Budapest, August 13 (MTI) – Preserving the memory of the victims of communism is a moral duty, Human Resources Minister Zoltan Balog said in the House of Terror Museum in Budapest on Thursday.
The minister presented Ludwik Klimkowski, the head of Canada’s Tribute to Liberty foundation, with a large symbolic cheque for 25 million forints (EUR 80,380), which the Hungarian government will contribute to a memorial honouring the victims of communism to be set up in Ottawa.
Full costs of the memorial are estimated at 4 million Canadian dollars, 70 percent of which is to be covered by the Canadian government. Hungary is one of the biggest contributors, besides private individuals who fled the communist states and found refuge in Canada.
Balog said that by supporting the memorial, the government would like to recognise Canada’s generous act of granting safe heaven to 43,000 Hungarian refugees after the 1956 revolution. Balog noted that in 2010, Canada designated this act as a national historic event, which he said was a further testament to the significance of the two countries’ relations. The minister said the end of the second world war led Hungary from one dictatorship to another, noting that the 2015 Gulag memorial year has been extended until February 25, 2017.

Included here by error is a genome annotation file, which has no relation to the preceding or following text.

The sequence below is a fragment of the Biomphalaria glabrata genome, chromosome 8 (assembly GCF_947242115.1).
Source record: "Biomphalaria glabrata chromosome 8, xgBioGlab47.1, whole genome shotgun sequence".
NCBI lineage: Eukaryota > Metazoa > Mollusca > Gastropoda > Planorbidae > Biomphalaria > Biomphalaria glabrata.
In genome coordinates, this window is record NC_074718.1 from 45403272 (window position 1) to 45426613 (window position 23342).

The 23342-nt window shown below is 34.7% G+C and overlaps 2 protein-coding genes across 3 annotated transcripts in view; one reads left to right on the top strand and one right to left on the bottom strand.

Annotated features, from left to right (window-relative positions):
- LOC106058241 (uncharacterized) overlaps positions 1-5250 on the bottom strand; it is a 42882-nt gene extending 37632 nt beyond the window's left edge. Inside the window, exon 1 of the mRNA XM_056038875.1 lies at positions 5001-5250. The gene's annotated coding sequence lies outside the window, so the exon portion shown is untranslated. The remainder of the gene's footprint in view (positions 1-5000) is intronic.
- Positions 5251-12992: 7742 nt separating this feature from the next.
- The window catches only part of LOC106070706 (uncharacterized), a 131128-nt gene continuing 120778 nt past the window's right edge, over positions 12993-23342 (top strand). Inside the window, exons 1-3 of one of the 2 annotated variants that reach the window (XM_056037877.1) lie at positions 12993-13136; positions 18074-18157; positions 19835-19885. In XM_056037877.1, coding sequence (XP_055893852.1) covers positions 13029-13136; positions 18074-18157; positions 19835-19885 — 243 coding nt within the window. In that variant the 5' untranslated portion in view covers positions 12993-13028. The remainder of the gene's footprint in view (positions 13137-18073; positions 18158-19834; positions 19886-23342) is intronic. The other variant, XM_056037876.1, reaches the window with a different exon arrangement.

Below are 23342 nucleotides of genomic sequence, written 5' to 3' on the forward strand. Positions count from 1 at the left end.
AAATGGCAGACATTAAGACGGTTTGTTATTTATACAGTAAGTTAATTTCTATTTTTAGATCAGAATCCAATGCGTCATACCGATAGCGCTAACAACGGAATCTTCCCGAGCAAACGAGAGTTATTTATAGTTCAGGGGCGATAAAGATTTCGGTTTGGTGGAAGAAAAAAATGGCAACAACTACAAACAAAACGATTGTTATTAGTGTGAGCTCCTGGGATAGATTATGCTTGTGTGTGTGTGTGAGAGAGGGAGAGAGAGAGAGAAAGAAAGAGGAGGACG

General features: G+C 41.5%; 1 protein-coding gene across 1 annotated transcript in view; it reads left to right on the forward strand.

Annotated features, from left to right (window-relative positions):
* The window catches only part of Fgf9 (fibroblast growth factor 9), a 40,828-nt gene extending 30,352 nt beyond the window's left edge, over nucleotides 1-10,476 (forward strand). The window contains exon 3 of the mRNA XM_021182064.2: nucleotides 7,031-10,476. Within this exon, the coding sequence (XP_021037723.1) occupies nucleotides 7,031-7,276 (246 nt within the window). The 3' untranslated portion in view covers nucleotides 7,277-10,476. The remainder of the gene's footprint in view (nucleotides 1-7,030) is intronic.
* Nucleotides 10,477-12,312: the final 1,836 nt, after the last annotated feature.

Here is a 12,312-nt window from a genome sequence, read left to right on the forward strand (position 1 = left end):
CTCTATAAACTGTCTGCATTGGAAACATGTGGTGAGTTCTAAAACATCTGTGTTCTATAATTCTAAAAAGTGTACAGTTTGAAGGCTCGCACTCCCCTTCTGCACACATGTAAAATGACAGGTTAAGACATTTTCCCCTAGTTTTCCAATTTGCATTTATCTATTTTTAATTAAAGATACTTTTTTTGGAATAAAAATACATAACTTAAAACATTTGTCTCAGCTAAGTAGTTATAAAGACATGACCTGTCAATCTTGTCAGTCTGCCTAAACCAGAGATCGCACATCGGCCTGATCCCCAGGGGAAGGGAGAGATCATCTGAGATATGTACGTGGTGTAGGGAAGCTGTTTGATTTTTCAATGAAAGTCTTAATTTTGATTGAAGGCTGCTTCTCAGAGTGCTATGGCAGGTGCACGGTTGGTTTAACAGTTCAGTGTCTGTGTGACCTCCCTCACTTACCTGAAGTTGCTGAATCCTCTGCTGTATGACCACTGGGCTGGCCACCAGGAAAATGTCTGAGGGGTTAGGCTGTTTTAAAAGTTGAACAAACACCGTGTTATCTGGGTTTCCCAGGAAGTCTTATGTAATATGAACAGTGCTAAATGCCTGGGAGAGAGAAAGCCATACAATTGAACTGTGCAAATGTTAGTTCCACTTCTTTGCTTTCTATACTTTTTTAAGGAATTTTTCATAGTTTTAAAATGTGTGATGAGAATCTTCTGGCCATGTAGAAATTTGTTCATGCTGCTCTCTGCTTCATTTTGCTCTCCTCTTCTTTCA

Klimkowski thanked the government for its support and expressed hope that the memorial would be completed by the 60th anniversary of the 1956 revolution. He invited representatives of the Hungarian government to attend the inauguration ceremony. He said the memorial aims to express that Canada is a country of immigrants, with 8 million citizens who in some way had been affected by communism.
Maria Schmidt, head of the House of Terror Museum, said the memorial will show future generations how big of a privilege it is to be living in a free and democratic country.